At least 65 people were killed and more than 200 injured when an apparent suicide bomb ripped through the parking lot of a crowded park in the Pakistani city of Lahore where Christians were celebrating Easter Sunday, officials said.
Dozens of ambulances were seen racing to the Gulshan-i-Iqbal park, situated near the centre of the city of around eight million, with many women and children among the dead and wounded.
Lahore top administration official Muhammad Usman said the toll had reached 65 people. "The rescue operation is continuing," he told AFP, adding that more than 50 children were among the injured.
The army had been called in, he said, and soldiers were at the scene helping with rescue operations and security.
Senior police official Haider Ashraf said the blast appeared to be a suicide attack, adding that ball bearings were found at the park.
A medical superintendent at Jinnah Hospital, who gave his name only as Dr. Ashraf, told AFP the number of injured stands at more than 200 people, most of them are in critical.
"I fear the death toll will rise," he added.
He described a nightmarish scene at the hospital, with staff treating casualties on floors and in corridors.
Provincial health advisor Khawaja Salman Rafique told AFP meanwhile that authorities were asking citizens to donate blood.
Javed Ali, a 35-year-old resident who lives opposite park, said the force of the blast had shattered his home's windows.
"Everything was shaking, there were cries and dust everywhere.
"After ten minutes I went outside. There was human flesh on the walls of our house. People were crying, I could hear ambulances."
He added: "It was overcrowded because of Easter, there were a lot of Christians there. It was so crowded I told my family not to go."
Pakistan has been battling a homegrown Islamist insurgency since 2004, with groups such as the Pakistani Taliban routinely carrying out attacks as part of their struggle to overthrow the government.
But Lahore, Pakistan's cultural capital on the country's eastern border with India, has been relatively more peaceful in recent years.
On social media Pakistanis were retweeting the call for blood donations, while Facebook activated its "Safety Check" for Lahore.
Sunday's blast came as the army was also deployed on the streets of the capital Islamabad after thousands of protesters clashed with police in chaotic scenes, throwing stones and setting a container on fire.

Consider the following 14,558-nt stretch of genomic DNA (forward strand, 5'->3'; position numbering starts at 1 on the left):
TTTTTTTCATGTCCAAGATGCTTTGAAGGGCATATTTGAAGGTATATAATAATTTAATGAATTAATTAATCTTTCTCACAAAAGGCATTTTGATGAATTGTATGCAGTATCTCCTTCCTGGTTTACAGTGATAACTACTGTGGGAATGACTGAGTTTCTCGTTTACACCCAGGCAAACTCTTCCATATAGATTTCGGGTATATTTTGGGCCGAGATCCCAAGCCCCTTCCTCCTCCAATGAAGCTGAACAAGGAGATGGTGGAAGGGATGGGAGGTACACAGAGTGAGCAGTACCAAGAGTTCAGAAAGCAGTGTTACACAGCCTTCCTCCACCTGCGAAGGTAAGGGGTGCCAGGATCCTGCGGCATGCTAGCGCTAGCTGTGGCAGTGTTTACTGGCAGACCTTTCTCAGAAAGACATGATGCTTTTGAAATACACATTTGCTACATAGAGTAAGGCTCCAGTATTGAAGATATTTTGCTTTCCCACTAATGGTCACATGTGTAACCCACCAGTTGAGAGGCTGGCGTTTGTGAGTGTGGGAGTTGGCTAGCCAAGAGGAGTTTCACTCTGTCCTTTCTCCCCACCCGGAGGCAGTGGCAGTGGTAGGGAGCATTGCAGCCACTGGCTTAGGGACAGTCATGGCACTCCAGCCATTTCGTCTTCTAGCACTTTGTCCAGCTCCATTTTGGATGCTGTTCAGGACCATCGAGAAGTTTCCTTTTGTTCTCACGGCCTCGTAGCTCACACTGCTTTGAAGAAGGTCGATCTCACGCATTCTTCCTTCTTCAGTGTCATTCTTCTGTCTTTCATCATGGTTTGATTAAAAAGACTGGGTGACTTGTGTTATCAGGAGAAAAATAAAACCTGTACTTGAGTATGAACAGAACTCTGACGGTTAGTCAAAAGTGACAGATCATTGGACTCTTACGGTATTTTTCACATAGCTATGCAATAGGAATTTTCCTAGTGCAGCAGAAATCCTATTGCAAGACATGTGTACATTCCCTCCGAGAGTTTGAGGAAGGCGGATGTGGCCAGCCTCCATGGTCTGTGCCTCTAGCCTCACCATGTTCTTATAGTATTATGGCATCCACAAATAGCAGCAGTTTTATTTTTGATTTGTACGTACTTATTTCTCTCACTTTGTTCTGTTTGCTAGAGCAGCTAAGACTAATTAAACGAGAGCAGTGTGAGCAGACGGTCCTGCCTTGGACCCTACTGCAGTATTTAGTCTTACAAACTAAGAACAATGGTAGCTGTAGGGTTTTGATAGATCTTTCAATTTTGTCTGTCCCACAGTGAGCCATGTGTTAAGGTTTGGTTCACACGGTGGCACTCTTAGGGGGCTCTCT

The demonstrators were supporters of Islamist assassin Mumtaz Qadri, who was hanged on February 29 for killing a Punjab governor over his call for blasphemy reform.
Analysts called the execution a "key moment" in Pakistan's long battle against religious extremism.
But it has also exposed deep religious divisions in the conservative Muslim country of 200 million.
Earlier Sunday an estimated 25,000 supporters of the former police bodyguard gathered in Islamabad's twin city Rawalpindi to offer prayers.
They then turned toward the heavily-barricaded capital, which was patrolled by hundreds of police and paramilitary soldiers.
Riot police carrying batons and shields fired tear gas to try to prevent them pushing closer to the city centre. Some protesters set fire to a container while chanting slogans.
A military spokesman said late Sunday evening that the army had been deployed to secure the Red Zone around Parliament.
Nationwide, overall levels of militant violence have fallen since the army began a major offensive against Taliban and Al-Qaeda strongholds in the country's northwest border areas in 2014.
Last year saw the lowest number of civilian and security forces casualties since 2007, the year the umbrella Pakistani Taliban group was formed.
But militants are still able to carry out major attacks from time to time.
At least 16 people were killed and more than two dozen wounded when a bomb blew up inside a bus in Peshawar, the main city of Pakistan's insurgency-wracked northwest on March 16.
And Sunday's blast in Lahore saw the highest number of casualties since a suicide bomber blew himself up, killing 55 people at the main Pakistan-India border crossing at Wagah in an attack claimed by the Jamat-ul-Ahrar faction of the Taliban.